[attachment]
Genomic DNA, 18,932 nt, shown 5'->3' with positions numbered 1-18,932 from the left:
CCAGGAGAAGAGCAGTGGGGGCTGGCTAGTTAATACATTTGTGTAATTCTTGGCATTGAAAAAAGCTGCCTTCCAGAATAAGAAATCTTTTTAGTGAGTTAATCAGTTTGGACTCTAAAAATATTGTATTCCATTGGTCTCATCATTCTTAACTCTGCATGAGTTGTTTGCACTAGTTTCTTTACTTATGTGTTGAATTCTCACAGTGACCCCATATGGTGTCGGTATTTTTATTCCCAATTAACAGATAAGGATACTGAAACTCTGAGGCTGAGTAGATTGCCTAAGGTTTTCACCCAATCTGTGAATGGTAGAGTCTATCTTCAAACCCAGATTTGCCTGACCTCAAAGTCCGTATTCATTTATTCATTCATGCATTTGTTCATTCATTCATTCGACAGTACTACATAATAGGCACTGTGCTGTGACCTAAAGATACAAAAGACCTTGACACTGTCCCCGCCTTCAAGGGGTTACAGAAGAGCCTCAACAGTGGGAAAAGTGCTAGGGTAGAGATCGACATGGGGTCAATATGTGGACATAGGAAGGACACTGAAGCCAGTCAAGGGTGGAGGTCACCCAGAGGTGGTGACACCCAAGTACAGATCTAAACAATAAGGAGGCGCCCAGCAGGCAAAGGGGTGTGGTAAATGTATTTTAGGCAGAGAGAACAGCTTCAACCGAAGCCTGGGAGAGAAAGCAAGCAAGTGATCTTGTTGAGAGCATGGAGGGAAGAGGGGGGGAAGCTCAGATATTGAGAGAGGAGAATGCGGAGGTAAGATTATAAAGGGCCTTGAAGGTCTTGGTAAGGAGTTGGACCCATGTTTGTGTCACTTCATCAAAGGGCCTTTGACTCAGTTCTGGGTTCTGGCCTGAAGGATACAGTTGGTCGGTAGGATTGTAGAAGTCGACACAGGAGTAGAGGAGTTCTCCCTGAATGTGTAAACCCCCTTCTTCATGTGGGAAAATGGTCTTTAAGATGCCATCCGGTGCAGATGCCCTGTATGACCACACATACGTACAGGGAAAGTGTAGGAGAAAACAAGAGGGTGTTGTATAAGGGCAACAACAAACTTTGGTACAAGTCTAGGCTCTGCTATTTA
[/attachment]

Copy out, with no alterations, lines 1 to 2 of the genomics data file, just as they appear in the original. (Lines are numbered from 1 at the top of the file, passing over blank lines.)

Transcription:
Genomic DNA, 18,932 nt, shown 5'->3' with positions numbered 1-18,932 from the left:
CCAGGAGAAGAGCAGTGGGGGCTGGCTAGTTAATACATTTGTGTAATTCTTGGCATTGAAAAAAGCTGCCTTCCAGAATAAGAAATCTTTTTAGTGAGTTAATCAGTTTGGACTCTAAAAATATTGTATTCCATTGGTCTCATCATTCTTAACTCTGCATGAGTTGTTTGCACTAGTTTCTTTACTTATGTGTTGAATTCTCACAGTGACCCCATATGGTGTCGGTATTTTTATTCCCAATTAACAGATAAGGATACTGAAACTCTGAGGCTGAGTAGATTGCCTAAGGTTTTCACCCAATCTGTGAATGGTAGAGTCTATCTTCAAACCCAGATTTGCCTGACCTCAAAGTCCGTATTCATTTATTCATTCATGCATTTGTTCATTCATTCATTCGACAGTACTACATAATAGGCACTGTGCTGTGACCTAAAGATACAAAAGACCTTGACACTGTCCCCGCCTTCAAGGGGTTACAGAAGAGCCTCAACAGTGGGAAAAGTGCTAGGGTAGAGATCGACATGGGGTCAATATGTGGACATAGGAAGGACACTGAAGCCAGTCAAGGGTGGAGGTCACCCAGAGGTGGTGACACCCAAGTACAGATCTAAACAATAAGGAGGCGCCCAGCAGGCAAAGGGGTGTGGTAAATGTATTTTAGGCAGAGAGAACAGCTTCAACCGAAGCCTGGGAGAGAAAGCAAGCAAGTGATCTTGTTGAGAGCATGGAGGGAAGAGGGGGGGAAGCTCAGATATTGAGAGAGGAGAATGCGGAGGTAAGATTATAAAGGGCCTTGAAGGTCTTGGTAAGGAGTTGGACCCATGTTTGTGTCACTTCATCAAAGGGCCTTTGACTCAGTTCTGGGTTCTGGCCTGAAGGATACAGTTGGTCGGTAGGATTGTAGAAGTCGACACAGGAGTAGAGGAGTTCTCCCTGAATGTGTAAACCCCCTTCTTCATGTGGGAAAATGGTCTTTAAGATGCCATCCGGTGCAGATGCCCTGTATGACCACACATACGTACAGGGAAAGTGTAGGAGAAAACAAGAGGGTGTTGTATAAGGGCAACAACAAACTTTGGTACAAGTCTAGGCTCTGCTATTTA